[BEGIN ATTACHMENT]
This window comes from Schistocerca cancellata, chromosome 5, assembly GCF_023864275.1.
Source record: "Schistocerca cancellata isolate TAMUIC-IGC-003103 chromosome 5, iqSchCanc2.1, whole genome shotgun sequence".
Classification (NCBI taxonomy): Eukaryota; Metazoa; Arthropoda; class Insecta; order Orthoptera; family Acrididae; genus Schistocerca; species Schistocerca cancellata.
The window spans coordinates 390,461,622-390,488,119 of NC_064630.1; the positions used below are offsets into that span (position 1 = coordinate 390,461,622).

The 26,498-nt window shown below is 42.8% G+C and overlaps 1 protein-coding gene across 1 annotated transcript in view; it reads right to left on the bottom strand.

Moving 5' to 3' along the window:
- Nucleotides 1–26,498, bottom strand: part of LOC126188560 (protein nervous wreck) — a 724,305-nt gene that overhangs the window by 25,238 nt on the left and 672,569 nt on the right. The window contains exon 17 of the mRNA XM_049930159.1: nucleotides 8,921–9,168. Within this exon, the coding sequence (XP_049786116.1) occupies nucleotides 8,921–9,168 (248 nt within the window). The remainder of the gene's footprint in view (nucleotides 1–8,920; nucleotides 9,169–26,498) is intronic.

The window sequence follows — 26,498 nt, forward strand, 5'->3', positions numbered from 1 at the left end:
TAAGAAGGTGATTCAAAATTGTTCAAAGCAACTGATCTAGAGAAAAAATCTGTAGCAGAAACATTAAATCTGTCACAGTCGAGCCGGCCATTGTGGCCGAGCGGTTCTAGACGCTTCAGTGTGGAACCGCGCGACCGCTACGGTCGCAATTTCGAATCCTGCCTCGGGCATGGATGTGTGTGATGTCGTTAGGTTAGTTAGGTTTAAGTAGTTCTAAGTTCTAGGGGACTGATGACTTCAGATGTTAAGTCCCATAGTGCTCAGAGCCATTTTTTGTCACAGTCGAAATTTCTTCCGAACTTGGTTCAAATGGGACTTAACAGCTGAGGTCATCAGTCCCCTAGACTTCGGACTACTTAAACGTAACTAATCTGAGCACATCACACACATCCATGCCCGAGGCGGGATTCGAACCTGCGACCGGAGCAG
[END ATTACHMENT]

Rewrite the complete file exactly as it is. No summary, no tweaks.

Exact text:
This window comes from Schistocerca cancellata, chromosome 5, assembly GCF_023864275.1.
Source record: "Schistocerca cancellata isolate TAMUIC-IGC-003103 chromosome 5, iqSchCanc2.1, whole genome shotgun sequence".
Classification (NCBI taxonomy): Eukaryota; Metazoa; Arthropoda; class Insecta; order Orthoptera; family Acrididae; genus Schistocerca; species Schistocerca cancellata.
The window spans coordinates 390,461,622-390,488,119 of NC_064630.1; the positions used below are offsets into that span (position 1 = coordinate 390,461,622).

The 26,498-nt window shown below is 42.8% G+C and overlaps 1 protein-coding gene across 1 annotated transcript in view; it reads right to left on the bottom strand.

Moving 5' to 3' along the window:
- Nucleotides 1–26,498, bottom strand: part of LOC126188560 (protein nervous wreck) — a 724,305-nt gene that overhangs the window by 25,238 nt on the left and 672,569 nt on the right. The window contains exon 17 of the mRNA XM_049930159.1: nucleotides 8,921–9,168. Within this exon, the coding sequence (XP_049786116.1) occupies nucleotides 8,921–9,168 (248 nt within the window). The remainder of the gene's footprint in view (nucleotides 1–8,920; nucleotides 9,169–26,498) is intronic.

The window sequence follows — 26,498 nt, forward strand, 5'->3', positions numbered from 1 at the left end:
TAAGAAGGTGATTCAAAATTGTTCAAAGCAACTGATCTAGAGAAAAAATCTGTAGCAGAAACATTAAATCTGTCACAGTCGAGCCGGCCATTGTGGCCGAGCGGTTCTAGACGCTTCAGTGTGGAACCGCGCGACCGCTACGGTCGCAATTTCGAATCCTGCCTCGGGCATGGATGTGTGTGATGTCGTTAGGTTAGTTAGGTTTAAGTAGTTCTAAGTTCTAGGGGACTGATGACTTCAGATGTTAAGTCCCATAGTGCTCAGAGCCATTTTTTGTCACAGTCGAAATTTCTTCCGAACTTGGTTCAAATGGGACTTAACAGCTGAGGTCATCAGTCCCCTAGACTTCGGACTACTTAAACGTAACTAATCTGAGCACATCACACACATCCATGCCCGAGGCGGGATTCGAACCTGCGACCGGAGCAG